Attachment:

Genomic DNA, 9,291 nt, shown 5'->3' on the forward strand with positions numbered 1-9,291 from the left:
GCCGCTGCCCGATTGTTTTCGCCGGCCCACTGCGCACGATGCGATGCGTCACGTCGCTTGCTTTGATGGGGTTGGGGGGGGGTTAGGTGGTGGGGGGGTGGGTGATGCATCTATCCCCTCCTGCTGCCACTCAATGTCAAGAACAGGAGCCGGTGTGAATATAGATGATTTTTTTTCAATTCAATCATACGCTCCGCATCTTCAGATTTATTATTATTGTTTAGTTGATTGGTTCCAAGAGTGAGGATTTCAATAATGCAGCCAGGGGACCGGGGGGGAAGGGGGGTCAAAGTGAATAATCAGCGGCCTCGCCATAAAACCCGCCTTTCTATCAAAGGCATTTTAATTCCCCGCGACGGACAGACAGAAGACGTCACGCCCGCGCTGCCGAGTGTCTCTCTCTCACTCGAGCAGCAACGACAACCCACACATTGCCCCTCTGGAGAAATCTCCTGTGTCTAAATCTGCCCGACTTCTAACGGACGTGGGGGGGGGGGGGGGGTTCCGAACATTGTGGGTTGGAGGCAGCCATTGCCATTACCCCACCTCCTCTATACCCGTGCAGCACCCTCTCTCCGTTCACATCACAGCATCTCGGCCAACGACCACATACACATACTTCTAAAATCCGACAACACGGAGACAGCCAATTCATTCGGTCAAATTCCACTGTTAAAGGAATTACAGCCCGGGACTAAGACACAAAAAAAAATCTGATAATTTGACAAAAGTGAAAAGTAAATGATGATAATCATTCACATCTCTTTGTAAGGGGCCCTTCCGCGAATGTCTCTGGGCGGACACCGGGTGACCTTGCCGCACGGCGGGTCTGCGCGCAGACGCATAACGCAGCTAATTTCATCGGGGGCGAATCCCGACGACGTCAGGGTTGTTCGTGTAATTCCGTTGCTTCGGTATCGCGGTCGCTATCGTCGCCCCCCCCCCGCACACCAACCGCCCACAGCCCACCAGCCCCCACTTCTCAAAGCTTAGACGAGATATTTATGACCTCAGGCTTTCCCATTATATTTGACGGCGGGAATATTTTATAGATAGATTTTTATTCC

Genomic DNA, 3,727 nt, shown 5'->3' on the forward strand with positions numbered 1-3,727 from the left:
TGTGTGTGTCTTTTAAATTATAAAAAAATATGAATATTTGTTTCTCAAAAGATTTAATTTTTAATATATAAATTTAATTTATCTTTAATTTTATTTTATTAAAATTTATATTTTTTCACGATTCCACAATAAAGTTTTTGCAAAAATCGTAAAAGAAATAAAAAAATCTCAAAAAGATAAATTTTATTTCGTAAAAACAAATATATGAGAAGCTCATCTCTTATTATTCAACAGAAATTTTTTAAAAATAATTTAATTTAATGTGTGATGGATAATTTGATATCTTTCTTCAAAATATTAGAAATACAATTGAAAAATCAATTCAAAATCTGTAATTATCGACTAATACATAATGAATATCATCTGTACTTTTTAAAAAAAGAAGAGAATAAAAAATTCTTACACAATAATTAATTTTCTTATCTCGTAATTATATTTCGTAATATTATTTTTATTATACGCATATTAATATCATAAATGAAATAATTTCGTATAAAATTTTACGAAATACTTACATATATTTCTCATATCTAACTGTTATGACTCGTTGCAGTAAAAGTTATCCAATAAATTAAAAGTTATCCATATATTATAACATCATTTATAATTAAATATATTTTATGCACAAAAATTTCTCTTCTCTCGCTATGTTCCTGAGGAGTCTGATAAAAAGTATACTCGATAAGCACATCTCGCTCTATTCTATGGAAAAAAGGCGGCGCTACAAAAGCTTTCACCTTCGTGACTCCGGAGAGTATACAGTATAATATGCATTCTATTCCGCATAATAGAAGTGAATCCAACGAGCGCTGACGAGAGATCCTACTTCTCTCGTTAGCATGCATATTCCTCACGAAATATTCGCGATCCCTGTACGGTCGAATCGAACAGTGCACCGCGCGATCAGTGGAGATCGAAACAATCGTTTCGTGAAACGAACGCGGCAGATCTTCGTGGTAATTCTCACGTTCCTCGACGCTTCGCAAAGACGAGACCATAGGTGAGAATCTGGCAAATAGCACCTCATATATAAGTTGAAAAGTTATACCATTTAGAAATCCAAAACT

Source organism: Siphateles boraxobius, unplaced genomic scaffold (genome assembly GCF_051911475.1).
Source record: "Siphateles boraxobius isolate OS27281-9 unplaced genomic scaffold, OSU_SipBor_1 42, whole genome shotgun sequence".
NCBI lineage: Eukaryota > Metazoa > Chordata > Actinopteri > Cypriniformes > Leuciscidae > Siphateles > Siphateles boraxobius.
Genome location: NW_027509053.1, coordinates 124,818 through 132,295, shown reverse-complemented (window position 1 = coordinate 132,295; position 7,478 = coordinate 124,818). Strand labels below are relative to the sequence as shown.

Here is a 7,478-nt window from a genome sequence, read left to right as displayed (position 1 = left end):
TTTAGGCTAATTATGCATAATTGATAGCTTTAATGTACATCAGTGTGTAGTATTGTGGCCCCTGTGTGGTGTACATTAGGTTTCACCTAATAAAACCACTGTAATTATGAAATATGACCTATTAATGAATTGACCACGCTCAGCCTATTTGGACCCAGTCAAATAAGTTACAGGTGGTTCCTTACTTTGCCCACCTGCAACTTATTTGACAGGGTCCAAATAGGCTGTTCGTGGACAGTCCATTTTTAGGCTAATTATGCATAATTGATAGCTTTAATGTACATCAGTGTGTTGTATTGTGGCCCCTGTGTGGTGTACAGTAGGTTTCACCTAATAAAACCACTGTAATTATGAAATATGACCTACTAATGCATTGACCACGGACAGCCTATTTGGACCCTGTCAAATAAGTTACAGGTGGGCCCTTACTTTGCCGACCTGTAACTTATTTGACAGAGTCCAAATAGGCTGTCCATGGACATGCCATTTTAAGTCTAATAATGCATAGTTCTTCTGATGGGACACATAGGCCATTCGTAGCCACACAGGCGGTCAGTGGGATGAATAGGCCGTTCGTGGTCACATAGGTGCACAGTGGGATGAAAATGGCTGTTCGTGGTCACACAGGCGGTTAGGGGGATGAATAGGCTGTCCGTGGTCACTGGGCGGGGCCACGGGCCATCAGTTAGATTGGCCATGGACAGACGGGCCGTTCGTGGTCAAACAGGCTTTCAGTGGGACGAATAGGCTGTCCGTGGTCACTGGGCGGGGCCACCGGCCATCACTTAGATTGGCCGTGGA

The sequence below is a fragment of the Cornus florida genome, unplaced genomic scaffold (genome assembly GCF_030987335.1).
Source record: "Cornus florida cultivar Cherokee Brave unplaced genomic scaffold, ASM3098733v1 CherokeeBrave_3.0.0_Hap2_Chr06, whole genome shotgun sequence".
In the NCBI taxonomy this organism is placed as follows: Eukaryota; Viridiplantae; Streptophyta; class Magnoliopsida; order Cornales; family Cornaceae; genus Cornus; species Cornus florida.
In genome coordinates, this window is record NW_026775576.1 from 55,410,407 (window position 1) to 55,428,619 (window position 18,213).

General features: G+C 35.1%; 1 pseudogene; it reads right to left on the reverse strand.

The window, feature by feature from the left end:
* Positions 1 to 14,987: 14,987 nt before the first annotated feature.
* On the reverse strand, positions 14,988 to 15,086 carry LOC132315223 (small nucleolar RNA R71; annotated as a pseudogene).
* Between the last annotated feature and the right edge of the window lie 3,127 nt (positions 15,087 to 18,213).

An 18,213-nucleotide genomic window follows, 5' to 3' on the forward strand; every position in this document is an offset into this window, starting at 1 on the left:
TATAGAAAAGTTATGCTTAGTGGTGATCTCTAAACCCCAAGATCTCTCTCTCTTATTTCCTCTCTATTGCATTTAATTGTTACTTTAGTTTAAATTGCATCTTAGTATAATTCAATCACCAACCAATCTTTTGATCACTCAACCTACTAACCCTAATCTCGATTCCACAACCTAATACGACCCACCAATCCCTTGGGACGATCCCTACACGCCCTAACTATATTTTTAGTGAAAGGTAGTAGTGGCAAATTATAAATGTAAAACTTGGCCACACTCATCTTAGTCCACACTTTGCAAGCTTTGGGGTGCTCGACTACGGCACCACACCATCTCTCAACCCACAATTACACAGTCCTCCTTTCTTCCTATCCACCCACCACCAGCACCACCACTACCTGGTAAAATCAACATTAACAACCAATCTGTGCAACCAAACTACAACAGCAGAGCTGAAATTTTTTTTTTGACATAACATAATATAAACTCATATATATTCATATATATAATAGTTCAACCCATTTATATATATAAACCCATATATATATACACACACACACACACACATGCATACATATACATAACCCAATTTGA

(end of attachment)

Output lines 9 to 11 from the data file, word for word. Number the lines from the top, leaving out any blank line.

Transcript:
Here is a 7,478-nt window from a genome sequence, read left to right as displayed (position 1 = left end):
TTTAGGCTAATTATGCATAATTGATAGCTTTAATGTACATCAGTGTGTAGTATTGTGGCCCCTGTGTGGTGTACATTAGGTTTCACCTAATAAAACCACTGTAATTATGAAATATGACCTATTAATGAATTGACCACGCTCAGCCTATTTGGACCCAGTCAAATAAGTTACAGGTGGTTCCTTACTTTGCCCACCTGCAACTTATTTGACAGGGTCCAAATAGGCTGTTCGTGGACAGTCCATTTTTAGGCTAATTATGCATAATTGATAGCTTTAATGTACATCAGTGTGTTGTATTGTGGCCCCTGTGTGGTGTACAGTAGGTTTCACCTAATAAAACCACTGTAATTATGAAATATGACCTACTAATGCATTGACCACGGACAGCCTATTTGGACCCTGTCAAATAAGTTACAGGTGGGCCCTTACTTTGCCGACCTGTAACTTATTTGACAGAGTCCAAATAGGCTGTCCATGGACATGCCATTTTAAGTCTAATAATGCATAGTTCTTCTGATGGGACACATAGGCCATTCGTAGCCACACAGGCGGTCAGTGGGATGAATAGGCCGTTCGTGGTCACATAGGTGCACAGTGGGATGAAAATGGCTGTTCGTGGTCACACAGGCGGTTAGGGGGATGAATAGGCTGTCCGTGGTCACTGGGCGGGGCCACGGGCCATCAGTTAGATTGGCCATGGACAGACGGGCCGTTCGTGGTCAAACAGGCTTTCAGTGGGACGAATAGGCTGTCCGTGGTCACTGGGCGGGGCCACCGGCCATCACTTAGATTGGCCGTGGA

The sequence below is a fragment of the Cornus florida genome, unplaced genomic scaffold (genome assembly GCF_030987335.1).